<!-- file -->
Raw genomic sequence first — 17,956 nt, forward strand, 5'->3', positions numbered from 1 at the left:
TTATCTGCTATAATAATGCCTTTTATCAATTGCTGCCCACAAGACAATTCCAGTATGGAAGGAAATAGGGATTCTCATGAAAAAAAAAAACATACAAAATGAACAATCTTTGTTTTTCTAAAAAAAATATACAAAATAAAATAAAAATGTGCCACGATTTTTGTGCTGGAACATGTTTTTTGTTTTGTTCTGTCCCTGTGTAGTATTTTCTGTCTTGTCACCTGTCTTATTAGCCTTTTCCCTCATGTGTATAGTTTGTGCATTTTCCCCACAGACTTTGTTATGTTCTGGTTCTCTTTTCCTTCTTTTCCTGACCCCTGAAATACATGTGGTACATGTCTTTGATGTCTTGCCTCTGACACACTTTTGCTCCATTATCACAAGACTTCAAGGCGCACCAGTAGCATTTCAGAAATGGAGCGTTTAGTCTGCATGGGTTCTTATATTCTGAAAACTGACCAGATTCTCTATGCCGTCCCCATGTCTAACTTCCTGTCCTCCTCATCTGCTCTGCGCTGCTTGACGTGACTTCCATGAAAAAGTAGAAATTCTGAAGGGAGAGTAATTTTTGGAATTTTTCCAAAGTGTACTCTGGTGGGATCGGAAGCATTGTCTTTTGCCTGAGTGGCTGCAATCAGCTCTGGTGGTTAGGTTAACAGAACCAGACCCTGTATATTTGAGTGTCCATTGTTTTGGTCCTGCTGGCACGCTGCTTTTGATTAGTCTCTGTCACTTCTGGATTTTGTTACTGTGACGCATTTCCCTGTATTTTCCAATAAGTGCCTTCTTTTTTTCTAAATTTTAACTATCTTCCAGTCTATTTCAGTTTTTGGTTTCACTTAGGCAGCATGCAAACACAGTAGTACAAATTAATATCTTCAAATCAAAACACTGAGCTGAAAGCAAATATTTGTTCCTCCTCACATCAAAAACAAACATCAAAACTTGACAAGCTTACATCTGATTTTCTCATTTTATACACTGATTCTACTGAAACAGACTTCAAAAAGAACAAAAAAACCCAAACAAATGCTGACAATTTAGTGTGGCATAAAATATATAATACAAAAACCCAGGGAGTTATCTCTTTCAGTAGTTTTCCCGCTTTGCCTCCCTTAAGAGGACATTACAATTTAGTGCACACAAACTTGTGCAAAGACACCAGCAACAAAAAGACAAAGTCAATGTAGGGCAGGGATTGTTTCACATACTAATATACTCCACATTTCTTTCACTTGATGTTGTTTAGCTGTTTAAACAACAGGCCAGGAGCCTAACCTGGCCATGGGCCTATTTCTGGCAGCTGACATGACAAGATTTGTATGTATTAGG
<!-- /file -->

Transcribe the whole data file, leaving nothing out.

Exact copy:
Raw genomic sequence first — 17,956 nt, forward strand, 5'->3', positions numbered from 1 at the left:
TTATCTGCTATAATAATGCCTTTTATCAATTGCTGCCCACAAGACAATTCCAGTATGGAAGGAAATAGGGATTCTCATGAAAAAAAAAAACATACAAAATGAACAATCTTTGTTTTTCTAAAAAAAATATACAAAATAAAATAAAAATGTGCCACGATTTTTGTGCTGGAACATGTTTTTTGTTTTGTTCTGTCCCTGTGTAGTATTTTCTGTCTTGTCACCTGTCTTATTAGCCTTTTCCCTCATGTGTATAGTTTGTGCATTTTCCCCACAGACTTTGTTATGTTCTGGTTCTCTTTTCCTTCTTTTCCTGACCCCTGAAATACATGTGGTACATGTCTTTGATGTCTTGCCTCTGACACACTTTTGCTCCATTATCACAAGACTTCAAGGCGCACCAGTAGCATTTCAGAAATGGAGCGTTTAGTCTGCATGGGTTCTTATATTCTGAAAACTGACCAGATTCTCTATGCCGTCCCCATGTCTAACTTCCTGTCCTCCTCATCTGCTCTGCGCTGCTTGACGTGACTTCCATGAAAAAGTAGAAATTCTGAAGGGAGAGTAATTTTTGGAATTTTTCCAAAGTGTACTCTGGTGGGATCGGAAGCATTGTCTTTTGCCTGAGTGGCTGCAATCAGCTCTGGTGGTTAGGTTAACAGAACCAGACCCTGTATATTTGAGTGTCCATTGTTTTGGTCCTGCTGGCACGCTGCTTTTGATTAGTCTCTGTCACTTCTGGATTTTGTTACTGTGACGCATTTCCCTGTATTTTCCAATAAGTGCCTTCTTTTTTTCTAAATTTTAACTATCTTCCAGTCTATTTCAGTTTTTGGTTTCACTTAGGCAGCATGCAAACACAGTAGTACAAATTAATATCTTCAAATCAAAACACTGAGCTGAAAGCAAATATTTGTTCCTCCTCACATCAAAAACAAACATCAAAACTTGACAAGCTTACATCTGATTTTCTCATTTTATACACTGATTCTACTGAAACAGACTTCAAAAAGAACAAAAAAACCCAAACAAATGCTGACAATTTAGTGTGGCATAAAATATATAATACAAAAACCCAGGGAGTTATCTCTTTCAGTAGTTTTCCCGCTTTGCCTCCCTTAAGAGGACATTACAATTTAGTGCACACAAACTTGTGCAAAGACACCAGCAACAAAAAGACAAAGTCAATGTAGGGCAGGGATTGTTTCACATACTAATATACTCCACATTTCTTTCACTTGATGTTGTTTAGCTGTTTAAACAACAGGCCAGGAGCCTAACCTGGCCATGGGCCTATTTCTGGCAGCTGACATGACAAGATTTGTATGTATTAGG